Tropical sunsets were rarely a disappointment. But I can truly say that in all our years of voyaging, and countless evenings watching the sun set slowly in the west, I have never seen a green flash.

Talk about laid back.  We walked into the local village – (6,000 people live on the islands of this Atoll). Located the customs and immigration offices. No one there. English is the second language here, most older folks understand some English so asked the Post master how we could contact the officials.  “Don’t worry, they are busy out on a fish boat that just came to anchor. Come back tomorrow. I’ll tell them you came by.” Thus began what became a very laid back ten days at an island that has one café – one internet connection that can be used by one person at a time – five days a week for five hours, but warm and easy going people who managed to make my 64th birthday one I’ll remember for a long, long time. But more on that in the next newsletter.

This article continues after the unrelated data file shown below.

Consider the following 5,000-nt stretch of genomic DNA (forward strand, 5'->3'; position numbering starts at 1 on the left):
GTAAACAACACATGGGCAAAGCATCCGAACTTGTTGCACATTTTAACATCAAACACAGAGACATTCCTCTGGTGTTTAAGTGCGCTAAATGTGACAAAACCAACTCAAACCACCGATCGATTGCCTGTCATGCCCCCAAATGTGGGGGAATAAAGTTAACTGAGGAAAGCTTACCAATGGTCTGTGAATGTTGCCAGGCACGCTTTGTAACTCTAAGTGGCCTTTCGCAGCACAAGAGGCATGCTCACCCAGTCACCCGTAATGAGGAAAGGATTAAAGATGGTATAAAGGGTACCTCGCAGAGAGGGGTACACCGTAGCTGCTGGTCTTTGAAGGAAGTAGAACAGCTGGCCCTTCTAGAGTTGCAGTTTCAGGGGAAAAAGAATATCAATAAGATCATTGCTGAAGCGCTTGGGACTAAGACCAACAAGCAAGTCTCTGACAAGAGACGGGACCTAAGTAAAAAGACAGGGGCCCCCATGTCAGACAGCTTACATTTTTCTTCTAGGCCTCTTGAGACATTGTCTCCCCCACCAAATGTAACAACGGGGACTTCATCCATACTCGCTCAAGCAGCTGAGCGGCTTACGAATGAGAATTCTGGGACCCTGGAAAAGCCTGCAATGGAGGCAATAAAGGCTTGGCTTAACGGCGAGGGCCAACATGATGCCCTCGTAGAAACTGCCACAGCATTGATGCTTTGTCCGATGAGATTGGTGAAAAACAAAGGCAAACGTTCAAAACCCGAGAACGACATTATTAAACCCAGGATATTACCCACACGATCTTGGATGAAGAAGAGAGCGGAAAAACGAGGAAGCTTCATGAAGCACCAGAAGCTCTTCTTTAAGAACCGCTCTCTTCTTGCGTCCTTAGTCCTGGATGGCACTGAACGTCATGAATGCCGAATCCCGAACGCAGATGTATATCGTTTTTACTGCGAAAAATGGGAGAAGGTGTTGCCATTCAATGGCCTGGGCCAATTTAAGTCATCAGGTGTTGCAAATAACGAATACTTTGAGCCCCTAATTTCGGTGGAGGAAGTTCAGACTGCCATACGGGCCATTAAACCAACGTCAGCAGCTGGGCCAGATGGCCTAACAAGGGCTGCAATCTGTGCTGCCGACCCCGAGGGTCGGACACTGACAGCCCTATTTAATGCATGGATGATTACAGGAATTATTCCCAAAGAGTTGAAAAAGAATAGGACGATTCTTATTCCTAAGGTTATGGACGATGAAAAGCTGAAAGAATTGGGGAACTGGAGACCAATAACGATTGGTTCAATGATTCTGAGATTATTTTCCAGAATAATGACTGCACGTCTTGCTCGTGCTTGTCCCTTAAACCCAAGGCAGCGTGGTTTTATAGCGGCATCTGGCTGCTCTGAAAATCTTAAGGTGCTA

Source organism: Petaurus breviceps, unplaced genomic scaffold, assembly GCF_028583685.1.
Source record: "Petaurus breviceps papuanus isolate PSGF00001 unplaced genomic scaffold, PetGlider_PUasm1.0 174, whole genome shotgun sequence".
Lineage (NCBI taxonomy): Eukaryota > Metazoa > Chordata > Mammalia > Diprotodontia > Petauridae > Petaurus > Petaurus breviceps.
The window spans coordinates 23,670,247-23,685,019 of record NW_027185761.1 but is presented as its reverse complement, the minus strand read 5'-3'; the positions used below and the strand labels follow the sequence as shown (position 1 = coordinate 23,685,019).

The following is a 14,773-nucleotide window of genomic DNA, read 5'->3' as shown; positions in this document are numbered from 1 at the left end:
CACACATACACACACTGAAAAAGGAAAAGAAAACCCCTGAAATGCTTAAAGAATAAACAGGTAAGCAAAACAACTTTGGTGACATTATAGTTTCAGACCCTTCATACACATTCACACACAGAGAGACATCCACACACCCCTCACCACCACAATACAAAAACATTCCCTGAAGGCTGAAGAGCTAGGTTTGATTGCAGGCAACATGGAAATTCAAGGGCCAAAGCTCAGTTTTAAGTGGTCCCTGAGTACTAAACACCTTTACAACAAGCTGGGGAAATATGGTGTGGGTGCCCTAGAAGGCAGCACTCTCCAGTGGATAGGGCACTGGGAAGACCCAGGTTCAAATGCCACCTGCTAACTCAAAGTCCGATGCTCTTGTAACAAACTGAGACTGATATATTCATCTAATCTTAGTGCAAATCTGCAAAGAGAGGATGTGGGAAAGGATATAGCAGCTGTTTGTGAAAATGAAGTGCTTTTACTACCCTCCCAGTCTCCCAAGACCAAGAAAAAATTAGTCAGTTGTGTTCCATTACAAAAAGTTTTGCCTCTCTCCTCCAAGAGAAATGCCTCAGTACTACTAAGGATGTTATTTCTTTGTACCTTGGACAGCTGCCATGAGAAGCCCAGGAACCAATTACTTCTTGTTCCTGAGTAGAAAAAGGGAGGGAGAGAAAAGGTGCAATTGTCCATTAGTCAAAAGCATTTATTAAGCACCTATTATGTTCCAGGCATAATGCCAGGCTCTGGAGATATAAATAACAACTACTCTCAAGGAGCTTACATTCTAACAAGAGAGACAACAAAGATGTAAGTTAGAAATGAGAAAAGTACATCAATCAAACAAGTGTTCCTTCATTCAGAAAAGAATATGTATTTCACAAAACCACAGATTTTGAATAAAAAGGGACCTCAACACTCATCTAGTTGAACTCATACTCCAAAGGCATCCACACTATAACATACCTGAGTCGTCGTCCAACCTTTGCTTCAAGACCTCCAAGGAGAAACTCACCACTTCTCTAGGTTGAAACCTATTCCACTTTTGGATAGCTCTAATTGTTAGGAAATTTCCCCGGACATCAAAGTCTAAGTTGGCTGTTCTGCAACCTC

Hope winds are blowing fair for you,

Sincerely,
Lin and Larry